Teen Who Recorded Murder of George Floyd Awarded Pulitzer Prize
Darnella Frazier was seventeen years old when a short trip to a convenience store with her younger sister would change their lives forever. On May 25, 2020, Frazier would become one of a cluster of witnesses to the murder of George Floyd by then-Minneapolis Police Officer Derek Chauvin. Like the others, Frazier begged Chauvin to release the fatally asphyxiating compression he inflicted upon Floyd by using his knee to hold down Floyd’s neck. The incident lasted more than nine nightmarish minutes. Frazier recorded the scene that unfolded outside of Cup Foods on her cell phone.
The events of that day sparked an explosion of debates, marches, protests, and reforms to the way law enforcement operates that swept through the United States spread across much of the Western world.
And on Friday, Frazier was awarded a Pulitzer Prize Special Citation for her documentation of police brutality and the international movement that was born out of Floyd’s death.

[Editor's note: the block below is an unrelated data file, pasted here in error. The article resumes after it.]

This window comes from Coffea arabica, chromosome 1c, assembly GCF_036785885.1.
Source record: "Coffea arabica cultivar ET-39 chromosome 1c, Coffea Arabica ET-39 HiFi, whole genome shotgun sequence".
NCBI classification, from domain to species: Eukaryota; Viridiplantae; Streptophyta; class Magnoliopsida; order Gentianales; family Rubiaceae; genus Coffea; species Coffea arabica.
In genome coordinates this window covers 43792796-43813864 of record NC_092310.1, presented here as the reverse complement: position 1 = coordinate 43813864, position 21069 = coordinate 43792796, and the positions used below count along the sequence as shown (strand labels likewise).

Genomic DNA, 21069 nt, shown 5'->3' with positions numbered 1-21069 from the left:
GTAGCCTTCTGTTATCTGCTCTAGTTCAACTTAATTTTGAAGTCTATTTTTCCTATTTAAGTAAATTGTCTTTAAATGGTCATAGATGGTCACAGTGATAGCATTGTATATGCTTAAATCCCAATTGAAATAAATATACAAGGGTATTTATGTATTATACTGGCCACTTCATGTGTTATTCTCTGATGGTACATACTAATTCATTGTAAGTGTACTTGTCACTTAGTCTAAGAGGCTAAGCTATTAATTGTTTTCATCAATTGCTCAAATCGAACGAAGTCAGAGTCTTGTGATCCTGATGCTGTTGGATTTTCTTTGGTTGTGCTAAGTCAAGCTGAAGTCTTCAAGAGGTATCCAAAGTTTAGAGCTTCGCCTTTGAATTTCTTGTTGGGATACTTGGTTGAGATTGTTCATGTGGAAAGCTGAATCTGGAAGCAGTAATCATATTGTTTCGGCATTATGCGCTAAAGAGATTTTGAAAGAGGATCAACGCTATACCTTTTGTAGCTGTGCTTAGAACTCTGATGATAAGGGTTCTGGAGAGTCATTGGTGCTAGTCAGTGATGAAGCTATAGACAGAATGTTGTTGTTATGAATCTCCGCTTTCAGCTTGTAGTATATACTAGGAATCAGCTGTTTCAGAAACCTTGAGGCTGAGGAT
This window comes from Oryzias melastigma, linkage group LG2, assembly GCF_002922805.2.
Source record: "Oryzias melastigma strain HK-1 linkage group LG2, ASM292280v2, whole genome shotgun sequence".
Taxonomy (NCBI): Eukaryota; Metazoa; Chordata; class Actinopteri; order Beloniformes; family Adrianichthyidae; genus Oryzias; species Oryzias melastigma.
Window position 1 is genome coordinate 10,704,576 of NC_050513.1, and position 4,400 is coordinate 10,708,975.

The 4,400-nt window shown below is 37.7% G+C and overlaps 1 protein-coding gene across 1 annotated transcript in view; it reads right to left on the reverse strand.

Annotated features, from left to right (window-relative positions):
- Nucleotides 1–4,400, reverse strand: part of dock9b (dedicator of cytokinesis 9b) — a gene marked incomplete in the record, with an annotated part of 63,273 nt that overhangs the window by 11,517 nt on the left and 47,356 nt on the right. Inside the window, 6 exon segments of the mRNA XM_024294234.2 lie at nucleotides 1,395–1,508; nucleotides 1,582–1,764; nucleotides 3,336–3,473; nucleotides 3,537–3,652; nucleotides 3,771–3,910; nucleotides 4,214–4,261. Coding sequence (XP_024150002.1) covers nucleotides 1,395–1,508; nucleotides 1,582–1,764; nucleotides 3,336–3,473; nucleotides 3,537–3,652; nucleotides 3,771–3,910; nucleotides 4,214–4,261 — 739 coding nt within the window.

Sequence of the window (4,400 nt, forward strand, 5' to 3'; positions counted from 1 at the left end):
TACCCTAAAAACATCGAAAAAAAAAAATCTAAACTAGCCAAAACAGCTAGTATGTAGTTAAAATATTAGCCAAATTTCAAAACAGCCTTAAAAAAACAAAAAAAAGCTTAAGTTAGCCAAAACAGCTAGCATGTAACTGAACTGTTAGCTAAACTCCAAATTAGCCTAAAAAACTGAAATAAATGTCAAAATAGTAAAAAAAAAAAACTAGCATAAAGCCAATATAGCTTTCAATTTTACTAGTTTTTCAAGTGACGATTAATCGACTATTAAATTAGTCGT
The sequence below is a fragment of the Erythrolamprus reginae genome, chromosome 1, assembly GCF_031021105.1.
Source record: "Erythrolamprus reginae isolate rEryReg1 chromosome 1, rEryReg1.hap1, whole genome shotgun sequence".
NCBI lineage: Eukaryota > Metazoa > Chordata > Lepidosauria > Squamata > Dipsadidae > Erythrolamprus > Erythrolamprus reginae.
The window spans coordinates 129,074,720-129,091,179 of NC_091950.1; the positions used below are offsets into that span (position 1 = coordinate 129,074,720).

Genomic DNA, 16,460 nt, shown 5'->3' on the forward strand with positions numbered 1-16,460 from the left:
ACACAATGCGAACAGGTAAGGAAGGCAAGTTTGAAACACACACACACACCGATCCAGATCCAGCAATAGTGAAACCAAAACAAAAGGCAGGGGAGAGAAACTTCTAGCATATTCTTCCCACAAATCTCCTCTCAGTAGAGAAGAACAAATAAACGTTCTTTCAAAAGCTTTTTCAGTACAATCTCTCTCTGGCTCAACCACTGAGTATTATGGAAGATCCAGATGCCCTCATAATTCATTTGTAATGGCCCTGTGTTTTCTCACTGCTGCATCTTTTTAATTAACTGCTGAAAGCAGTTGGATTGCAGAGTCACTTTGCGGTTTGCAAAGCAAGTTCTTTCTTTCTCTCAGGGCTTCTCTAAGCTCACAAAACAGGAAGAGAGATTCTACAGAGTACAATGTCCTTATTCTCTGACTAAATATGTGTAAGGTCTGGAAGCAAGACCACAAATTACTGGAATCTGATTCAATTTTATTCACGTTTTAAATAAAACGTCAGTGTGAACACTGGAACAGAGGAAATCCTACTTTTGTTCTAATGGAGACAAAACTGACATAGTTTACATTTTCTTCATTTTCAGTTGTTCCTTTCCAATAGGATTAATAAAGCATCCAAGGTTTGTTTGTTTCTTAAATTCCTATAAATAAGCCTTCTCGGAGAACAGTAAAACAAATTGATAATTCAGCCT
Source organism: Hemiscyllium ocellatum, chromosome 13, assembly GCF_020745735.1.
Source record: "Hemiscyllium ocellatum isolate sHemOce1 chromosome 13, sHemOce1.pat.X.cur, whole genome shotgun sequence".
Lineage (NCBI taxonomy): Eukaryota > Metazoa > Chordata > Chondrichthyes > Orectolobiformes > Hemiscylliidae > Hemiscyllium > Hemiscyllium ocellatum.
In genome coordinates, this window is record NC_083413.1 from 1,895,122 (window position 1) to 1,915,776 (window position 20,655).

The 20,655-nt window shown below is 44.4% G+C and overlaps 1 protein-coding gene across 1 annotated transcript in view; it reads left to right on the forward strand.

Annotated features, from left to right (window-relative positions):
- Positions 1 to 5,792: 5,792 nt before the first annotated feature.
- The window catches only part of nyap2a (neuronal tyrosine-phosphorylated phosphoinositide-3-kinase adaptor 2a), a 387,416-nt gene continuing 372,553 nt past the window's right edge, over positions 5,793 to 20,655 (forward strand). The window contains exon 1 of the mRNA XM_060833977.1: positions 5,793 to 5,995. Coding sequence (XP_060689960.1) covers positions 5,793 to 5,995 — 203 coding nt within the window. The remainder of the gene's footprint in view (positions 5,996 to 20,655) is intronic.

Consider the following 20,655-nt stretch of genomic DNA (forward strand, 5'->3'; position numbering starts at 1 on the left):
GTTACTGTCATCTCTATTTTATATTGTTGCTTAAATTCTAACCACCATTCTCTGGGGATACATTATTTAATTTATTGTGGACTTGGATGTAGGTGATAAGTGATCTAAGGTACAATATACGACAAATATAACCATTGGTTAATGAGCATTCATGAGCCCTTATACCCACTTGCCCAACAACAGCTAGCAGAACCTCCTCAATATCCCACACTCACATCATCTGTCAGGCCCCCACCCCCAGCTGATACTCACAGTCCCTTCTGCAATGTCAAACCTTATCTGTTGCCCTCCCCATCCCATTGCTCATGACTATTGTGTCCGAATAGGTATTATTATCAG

“Congratulations,” the Pulitzer Prize Board tweeted.
— The Pulitzer Prizes (@PulitzerPrizes) June 11, 2021
But the prestigious recognition is unlikely to quell Frazier’s haunted memory anytime soon.
“It’s been nights, I stayed up apologizing and apologizing to George Floyd for not doing more and not physically interacting and not saving his life. But it’s like. It’s not what I should have done. It’s what he (Chauvin) should have done. I look at that and I look at how that could have been one of them,” Frazier said at Chauvin’s two-week-long criminal trial.
On April 20th, after deliberating for only ten hours, the jury found Chauvin guilty of second-degree unintentional murder, third-degree murder, and manslaughter.
Chauvin will likely spend the rest of his life in prison serving out multiple sentences.